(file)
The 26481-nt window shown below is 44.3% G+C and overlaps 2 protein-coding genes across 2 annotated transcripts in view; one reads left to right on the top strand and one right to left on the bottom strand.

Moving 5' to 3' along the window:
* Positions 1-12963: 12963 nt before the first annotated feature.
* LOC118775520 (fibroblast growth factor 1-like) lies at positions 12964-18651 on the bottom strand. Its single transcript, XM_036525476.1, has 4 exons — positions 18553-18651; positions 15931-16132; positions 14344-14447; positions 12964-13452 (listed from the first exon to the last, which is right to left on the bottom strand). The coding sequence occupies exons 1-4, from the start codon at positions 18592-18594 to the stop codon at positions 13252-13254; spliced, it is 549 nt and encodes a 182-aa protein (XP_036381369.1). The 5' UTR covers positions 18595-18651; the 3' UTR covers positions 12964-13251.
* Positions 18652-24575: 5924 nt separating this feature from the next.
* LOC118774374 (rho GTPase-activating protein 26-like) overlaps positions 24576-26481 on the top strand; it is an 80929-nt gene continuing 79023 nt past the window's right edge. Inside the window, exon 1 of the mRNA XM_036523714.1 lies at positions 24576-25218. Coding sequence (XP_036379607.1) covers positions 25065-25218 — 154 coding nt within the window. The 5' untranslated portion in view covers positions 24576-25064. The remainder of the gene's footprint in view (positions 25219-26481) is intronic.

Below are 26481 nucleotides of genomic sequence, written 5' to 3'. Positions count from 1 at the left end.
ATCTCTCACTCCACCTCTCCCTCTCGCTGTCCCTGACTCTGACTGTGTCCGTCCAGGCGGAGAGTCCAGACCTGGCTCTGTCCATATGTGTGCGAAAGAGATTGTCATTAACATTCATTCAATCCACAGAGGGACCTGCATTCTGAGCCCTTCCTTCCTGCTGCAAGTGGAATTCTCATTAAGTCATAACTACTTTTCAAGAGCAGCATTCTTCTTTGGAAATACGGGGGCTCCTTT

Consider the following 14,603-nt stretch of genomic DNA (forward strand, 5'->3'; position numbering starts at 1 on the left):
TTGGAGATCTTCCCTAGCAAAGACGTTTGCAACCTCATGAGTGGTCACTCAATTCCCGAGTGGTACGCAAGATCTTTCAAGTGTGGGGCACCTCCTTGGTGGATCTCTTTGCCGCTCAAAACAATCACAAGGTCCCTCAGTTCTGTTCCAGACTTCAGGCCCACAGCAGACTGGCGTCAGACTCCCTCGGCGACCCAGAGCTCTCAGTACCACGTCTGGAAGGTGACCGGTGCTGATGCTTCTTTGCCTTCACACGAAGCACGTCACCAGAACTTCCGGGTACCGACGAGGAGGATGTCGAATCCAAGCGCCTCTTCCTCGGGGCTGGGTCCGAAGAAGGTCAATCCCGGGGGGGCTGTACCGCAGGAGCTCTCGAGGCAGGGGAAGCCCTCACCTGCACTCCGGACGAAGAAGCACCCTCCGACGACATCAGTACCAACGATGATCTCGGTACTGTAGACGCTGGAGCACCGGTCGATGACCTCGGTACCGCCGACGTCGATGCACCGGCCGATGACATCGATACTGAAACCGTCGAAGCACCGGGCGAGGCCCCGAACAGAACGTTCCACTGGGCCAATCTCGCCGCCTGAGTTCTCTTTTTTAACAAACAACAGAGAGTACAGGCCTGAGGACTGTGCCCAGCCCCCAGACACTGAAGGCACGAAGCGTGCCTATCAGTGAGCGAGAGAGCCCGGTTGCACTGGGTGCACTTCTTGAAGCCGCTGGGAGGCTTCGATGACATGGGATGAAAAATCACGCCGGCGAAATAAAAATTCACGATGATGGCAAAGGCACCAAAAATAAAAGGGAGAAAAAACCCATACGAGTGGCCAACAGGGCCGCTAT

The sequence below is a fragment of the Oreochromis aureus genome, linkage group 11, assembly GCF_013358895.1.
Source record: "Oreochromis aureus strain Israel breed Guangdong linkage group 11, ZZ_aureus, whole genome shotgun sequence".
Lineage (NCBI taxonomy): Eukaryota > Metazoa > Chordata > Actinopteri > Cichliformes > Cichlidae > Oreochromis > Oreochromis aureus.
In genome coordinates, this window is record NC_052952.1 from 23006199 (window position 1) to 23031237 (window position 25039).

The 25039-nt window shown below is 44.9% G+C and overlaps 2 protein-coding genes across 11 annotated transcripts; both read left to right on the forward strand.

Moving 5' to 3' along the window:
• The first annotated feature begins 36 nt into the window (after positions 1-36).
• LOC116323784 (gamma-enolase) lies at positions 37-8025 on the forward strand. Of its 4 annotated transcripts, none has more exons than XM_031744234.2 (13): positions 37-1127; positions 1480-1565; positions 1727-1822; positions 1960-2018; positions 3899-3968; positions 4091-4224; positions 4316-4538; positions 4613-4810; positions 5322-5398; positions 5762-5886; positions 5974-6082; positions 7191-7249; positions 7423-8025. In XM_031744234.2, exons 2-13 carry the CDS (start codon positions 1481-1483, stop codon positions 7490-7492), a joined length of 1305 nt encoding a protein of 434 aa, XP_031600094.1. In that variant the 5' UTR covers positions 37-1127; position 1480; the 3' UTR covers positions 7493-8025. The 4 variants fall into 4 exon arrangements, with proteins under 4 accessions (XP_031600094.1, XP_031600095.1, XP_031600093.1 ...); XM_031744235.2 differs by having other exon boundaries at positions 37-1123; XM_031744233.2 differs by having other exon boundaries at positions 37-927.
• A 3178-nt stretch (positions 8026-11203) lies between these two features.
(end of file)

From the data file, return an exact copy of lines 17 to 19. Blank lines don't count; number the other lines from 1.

• The first annotated feature begins 36 nt into the window (after positions 1-36).
• LOC116323784 (gamma-enolase) lies at positions 37-8025 on the forward strand. Of its 4 annotated transcripts, none has more exons than XM_031744234.2 (13): positions 37-1127; positions 1480-1565; positions 1727-1822; positions 1960-2018; positions 3899-3968; positions 4091-4224; positions 4316-4538; positions 4613-4810; positions 5322-5398; positions 5762-5886; positions 5974-6082; positions 7191-7249; positions 7423-8025. In XM_031744234.2, exons 2-13 carry the CDS (start codon positions 1481-1483, stop codon positions 7490-7492), a joined length of 1305 nt encoding a protein of 434 aa, XP_031600094.1. In that variant the 5' UTR covers positions 37-1127; position 1480; the 3' UTR covers positions 7493-8025. The 4 variants fall into 4 exon arrangements, with proteins under 4 accessions (XP_031600094.1, XP_031600095.1, XP_031600093.1 ...); XM_031744235.2 differs by having other exon boundaries at positions 37-1123; XM_031744233.2 differs by having other exon boundaries at positions 37-927.
• A 3178-nt stretch (positions 8026-11203) lies between these two features.